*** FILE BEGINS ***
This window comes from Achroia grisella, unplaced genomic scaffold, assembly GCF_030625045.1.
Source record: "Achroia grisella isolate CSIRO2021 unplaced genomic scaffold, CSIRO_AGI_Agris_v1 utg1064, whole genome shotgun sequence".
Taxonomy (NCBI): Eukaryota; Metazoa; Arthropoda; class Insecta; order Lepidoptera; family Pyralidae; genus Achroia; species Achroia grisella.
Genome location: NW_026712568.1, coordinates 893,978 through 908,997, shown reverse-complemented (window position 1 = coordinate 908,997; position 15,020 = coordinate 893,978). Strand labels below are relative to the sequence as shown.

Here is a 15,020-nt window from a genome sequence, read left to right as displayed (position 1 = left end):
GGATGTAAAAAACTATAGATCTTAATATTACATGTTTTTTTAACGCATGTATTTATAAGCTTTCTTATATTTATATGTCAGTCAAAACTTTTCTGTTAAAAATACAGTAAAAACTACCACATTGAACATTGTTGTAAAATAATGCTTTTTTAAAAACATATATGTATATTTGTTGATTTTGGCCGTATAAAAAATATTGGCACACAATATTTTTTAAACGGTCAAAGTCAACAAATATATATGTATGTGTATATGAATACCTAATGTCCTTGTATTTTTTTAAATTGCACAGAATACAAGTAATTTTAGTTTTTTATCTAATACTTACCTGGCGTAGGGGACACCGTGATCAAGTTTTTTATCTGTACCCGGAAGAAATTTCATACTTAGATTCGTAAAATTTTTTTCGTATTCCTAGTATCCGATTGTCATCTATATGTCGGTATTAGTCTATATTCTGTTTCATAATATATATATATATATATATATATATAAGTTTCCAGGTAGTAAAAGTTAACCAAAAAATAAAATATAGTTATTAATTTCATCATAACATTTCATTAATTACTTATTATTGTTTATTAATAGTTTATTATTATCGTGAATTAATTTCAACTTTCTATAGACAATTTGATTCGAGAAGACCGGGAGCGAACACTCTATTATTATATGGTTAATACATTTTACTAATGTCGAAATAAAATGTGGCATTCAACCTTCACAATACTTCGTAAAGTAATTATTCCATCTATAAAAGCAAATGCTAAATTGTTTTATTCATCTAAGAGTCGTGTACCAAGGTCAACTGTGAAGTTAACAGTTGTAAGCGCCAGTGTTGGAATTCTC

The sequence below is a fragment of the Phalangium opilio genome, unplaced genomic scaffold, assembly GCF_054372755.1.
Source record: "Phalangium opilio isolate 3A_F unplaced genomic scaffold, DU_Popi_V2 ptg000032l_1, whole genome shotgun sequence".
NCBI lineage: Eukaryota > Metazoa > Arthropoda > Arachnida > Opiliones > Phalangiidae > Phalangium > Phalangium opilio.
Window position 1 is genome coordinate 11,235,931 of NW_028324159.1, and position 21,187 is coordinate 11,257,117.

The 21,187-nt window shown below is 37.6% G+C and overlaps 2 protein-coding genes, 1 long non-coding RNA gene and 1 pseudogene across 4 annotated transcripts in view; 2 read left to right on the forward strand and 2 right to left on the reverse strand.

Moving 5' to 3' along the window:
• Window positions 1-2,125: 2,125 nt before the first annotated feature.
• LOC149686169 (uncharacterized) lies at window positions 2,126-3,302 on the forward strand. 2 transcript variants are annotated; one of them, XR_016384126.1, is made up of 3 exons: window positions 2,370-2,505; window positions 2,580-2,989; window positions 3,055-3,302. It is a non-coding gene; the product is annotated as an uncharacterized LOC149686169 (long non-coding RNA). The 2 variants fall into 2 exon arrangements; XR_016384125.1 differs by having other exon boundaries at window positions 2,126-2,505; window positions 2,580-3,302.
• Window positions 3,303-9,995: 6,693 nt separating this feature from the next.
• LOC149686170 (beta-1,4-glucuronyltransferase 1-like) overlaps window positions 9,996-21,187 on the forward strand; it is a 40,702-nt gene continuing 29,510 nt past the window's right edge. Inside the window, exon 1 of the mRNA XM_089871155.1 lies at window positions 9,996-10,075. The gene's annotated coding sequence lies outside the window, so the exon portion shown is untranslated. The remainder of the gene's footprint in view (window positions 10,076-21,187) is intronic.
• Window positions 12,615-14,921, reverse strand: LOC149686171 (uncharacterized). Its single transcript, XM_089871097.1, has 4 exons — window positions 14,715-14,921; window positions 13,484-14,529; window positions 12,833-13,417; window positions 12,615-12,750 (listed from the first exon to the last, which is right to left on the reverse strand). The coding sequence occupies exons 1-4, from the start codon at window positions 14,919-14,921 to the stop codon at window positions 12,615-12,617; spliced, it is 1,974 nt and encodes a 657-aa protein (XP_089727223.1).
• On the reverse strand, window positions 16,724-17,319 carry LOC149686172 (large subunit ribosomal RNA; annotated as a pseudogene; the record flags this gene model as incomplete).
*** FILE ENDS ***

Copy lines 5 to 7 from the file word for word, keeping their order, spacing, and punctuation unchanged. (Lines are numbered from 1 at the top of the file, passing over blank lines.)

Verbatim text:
Here is a 15,020-nt window from a genome sequence, read left to right as displayed (position 1 = left end):
GGATGTAAAAAACTATAGATCTTAATATTACATGTTTTTTTAACGCATGTATTTATAAGCTTTCTTATATTTATATGTCAGTCAAAACTTTTCTGTTAAAAATACAGTAAAAACTACCACATTGAACATTGTTGTAAAATAATGCTTTTTTAAAAACATATATGTATATTTGTTGATTTTGGCCGTATAAAAAATATTGGCACACAATATTTTTTAAACGGTCAAAGTCAACAAATATATATGTATGTGTATATGAATACCTAATGTCCTTGTATTTTTTTAAATTGCACAGAATACAAGTAATTTTAGTTTTTTATCTAATACTTACCTGGCGTAGGGGACACCGTGATCAAGTTTTTTATCTGTACCCGGAAGAAATTTCATACTTAGATTCGTAAAATTTTTTTCGTATTCCTAGTATCCGATTGTCATCTATATGTCGGTATTAGTCTATATTCTGTTTCATAATATATATATATATATATATATATATAAGTTTCCAGGTAGTAAAAGTTAACCAAAAAATAAAATATAGTTATTAATTTCATCATAACATTTCATTAATTACTTATTATTGTTTATTAATAGTTTATTATTATCGTGAATTAATTTCAACTTTCTATAGACAATTTGATTCGAGAAGACCGGGAGCGAACACTCTATTATTATATGGTTAATACATTTTACTAATGTCGAAATAAAATGTGGCATTCAACCTTCACAATACTTCGTAAAGTAATTATTCCATCTATAAAAGCAAATGCTAAATTGTTTTATTCATCTAAGAGTCGTGTACCAAGGTCAACTGTGAAGTTAACAGTTGTAAGCGCCAGTGTTGGAATTCTC

The sequence below is a fragment of the Phalangium opilio genome, unplaced genomic scaffold, assembly GCF_054372755.1.